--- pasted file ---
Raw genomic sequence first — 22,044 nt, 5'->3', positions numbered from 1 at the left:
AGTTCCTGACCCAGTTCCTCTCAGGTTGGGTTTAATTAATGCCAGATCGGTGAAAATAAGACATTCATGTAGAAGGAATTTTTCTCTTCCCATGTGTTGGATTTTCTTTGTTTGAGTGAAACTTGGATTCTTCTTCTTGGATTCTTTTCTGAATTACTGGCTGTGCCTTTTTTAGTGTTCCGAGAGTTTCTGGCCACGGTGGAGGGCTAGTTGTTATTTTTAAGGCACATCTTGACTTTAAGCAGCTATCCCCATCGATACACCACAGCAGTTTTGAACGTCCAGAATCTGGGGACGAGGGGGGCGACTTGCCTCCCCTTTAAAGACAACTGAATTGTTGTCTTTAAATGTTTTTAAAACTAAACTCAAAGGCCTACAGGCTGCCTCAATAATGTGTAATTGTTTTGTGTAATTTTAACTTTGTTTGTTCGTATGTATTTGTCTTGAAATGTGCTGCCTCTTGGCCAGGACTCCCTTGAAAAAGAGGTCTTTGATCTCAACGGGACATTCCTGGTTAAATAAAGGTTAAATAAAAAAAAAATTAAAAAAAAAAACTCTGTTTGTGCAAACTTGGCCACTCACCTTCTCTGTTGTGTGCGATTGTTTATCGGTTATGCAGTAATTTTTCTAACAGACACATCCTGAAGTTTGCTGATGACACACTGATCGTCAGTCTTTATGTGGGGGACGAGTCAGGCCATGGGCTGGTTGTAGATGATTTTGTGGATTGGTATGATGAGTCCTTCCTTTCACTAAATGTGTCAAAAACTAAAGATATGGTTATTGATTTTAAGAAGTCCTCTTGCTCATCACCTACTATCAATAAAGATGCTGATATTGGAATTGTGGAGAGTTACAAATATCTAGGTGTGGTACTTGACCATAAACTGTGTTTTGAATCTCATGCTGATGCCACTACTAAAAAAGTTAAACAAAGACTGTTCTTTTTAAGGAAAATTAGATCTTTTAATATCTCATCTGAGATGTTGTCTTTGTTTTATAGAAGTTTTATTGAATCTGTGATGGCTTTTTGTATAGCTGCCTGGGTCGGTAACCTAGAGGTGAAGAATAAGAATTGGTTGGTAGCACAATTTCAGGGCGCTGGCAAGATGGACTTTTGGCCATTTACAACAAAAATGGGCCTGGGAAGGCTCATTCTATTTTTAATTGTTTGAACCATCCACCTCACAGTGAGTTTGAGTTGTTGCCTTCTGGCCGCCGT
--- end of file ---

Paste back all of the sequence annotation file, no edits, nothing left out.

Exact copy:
Raw genomic sequence first — 22,044 nt, 5'->3', positions numbered from 1 at the left:
AGTTCCTGACCCAGTTCCTCTCAGGTTGGGTTTAATTAATGCCAGATCGGTGAAAATAAGACATTCATGTAGAAGGAATTTTTCTCTTCCCATGTGTTGGATTTTCTTTGTTTGAGTGAAACTTGGATTCTTCTTCTTGGATTCTTTTCTGAATTACTGGCTGTGCCTTTTTTAGTGTTCCGAGAGTTTCTGGCCACGGTGGAGGGCTAGTTGTTATTTTTAAGGCACATCTTGACTTTAAGCAGCTATCCCCATCGATACACCACAGCAGTTTTGAACGTCCAGAATCTGGGGACGAGGGGGGCGACTTGCCTCCCCTTTAAAGACAACTGAATTGTTGTCTTTAAATGTTTTTAAAACTAAACTCAAAGGCCTACAGGCTGCCTCAATAATGTGTAATTGTTTTGTGTAATTTTAACTTTGTTTGTTCGTATGTATTTGTCTTGAAATGTGCTGCCTCTTGGCCAGGACTCCCTTGAAAAAGAGGTCTTTGATCTCAACGGGACATTCCTGGTTAAATAAAGGTTAAATAAAAAAAAAATTAAAAAAAAAAACTCTGTTTGTGCAAACTTGGCCACTCACCTTCTCTGTTGTGTGCGATTGTTTATCGGTTATGCAGTAATTTTTCTAACAGACACATCCTGAAGTTTGCTGATGACACACTGATCGTCAGTCTTTATGTGGGGGACGAGTCAGGCCATGGGCTGGTTGTAGATGATTTTGTGGATTGGTATGATGAGTCCTTCCTTTCACTAAATGTGTCAAAAACTAAAGATATGGTTATTGATTTTAAGAAGTCCTCTTGCTCATCACCTACTATCAATAAAGATGCTGATATTGGAATTGTGGAGAGTTACAAATATCTAGGTGTGGTACTTGACCATAAACTGTGTTTTGAATCTCATGCTGATGCCACTACTAAAAAAGTTAAACAAAGACTGTTCTTTTTAAGGAAAATTAGATCTTTTAATATCTCATCTGAGATGTTGTCTTTGTTTTATAGAAGTTTTATTGAATCTGTGATGGCTTTTTGTATAGCTGCCTGGGTCGGTAACCTAGAGGTGAAGAATAAGAATTGGTTGGTAGCACAATTTCAGGGCGCTGGCAAGATGGACTTTTGGCCATTTACAACAAAAATGGGCCTGGGAAGGCTCATTCTATTTTTAATTGTTTGAACCATCCACCTCACAGTGAGTTTGAGTTGTTGCCTTCTGGCCGCCGT